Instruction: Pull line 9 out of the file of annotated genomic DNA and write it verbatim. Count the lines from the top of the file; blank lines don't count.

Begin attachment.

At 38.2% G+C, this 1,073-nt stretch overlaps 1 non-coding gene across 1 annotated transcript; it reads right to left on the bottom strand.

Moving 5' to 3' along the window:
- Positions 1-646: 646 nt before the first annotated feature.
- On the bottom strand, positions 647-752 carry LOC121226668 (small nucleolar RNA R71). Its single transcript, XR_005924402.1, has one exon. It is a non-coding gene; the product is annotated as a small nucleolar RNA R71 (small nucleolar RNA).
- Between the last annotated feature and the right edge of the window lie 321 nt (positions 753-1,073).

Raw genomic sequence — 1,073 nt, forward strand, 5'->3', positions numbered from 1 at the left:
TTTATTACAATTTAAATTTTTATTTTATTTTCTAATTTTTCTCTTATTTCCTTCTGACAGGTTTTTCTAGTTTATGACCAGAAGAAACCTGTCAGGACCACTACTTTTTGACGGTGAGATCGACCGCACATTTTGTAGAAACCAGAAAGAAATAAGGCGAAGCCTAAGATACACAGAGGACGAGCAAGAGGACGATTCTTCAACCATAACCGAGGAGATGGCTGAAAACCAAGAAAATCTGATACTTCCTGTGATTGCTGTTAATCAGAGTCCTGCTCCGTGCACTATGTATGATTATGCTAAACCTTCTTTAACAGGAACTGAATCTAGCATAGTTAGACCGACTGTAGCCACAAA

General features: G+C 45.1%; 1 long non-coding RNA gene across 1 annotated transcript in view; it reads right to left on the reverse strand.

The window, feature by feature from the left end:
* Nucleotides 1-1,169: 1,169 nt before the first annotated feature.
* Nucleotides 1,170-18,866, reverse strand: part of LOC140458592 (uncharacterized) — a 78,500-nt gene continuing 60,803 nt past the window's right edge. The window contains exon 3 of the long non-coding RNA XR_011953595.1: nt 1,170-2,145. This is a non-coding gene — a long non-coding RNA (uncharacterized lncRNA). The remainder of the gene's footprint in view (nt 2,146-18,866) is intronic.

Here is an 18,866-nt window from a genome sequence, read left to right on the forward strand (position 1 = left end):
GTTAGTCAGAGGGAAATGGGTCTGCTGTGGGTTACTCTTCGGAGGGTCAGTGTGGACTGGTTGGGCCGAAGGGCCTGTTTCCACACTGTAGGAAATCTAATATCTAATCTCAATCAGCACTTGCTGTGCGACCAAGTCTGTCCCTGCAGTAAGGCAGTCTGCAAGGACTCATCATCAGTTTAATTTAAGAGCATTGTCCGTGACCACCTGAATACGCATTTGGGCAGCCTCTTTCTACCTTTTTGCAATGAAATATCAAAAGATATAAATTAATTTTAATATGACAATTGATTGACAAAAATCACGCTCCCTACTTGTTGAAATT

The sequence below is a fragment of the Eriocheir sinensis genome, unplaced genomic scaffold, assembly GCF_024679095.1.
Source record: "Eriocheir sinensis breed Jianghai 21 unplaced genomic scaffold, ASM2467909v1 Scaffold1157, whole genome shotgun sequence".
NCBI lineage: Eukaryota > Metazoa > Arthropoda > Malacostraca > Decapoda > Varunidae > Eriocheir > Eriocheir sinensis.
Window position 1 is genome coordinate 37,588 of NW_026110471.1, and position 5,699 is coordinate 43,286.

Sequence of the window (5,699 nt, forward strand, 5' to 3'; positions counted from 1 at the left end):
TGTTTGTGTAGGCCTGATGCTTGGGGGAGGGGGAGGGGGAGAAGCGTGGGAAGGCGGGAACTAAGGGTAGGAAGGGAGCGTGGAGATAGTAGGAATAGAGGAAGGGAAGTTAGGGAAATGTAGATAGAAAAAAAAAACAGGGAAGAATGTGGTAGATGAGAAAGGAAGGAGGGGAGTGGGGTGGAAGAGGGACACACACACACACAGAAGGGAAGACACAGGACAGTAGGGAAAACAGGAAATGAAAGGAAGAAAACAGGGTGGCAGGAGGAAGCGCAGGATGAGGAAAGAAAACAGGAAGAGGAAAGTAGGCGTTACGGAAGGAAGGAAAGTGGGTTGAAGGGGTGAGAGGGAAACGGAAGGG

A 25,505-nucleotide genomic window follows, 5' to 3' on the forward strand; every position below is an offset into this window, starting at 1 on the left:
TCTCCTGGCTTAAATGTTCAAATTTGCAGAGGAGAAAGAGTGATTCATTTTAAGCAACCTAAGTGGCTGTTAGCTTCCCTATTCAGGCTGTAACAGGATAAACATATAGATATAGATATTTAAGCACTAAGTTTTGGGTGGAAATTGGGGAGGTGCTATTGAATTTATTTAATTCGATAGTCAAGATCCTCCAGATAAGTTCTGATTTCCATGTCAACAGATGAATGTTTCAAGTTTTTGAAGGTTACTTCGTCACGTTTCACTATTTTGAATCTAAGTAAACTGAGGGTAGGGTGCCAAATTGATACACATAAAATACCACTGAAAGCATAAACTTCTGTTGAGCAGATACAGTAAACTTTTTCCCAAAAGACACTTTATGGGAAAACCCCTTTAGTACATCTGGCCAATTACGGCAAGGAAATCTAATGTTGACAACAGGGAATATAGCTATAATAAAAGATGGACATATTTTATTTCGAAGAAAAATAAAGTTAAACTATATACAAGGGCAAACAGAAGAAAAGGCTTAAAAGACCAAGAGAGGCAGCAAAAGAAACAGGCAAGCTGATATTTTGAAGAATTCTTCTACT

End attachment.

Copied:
The window, feature by feature from the left end: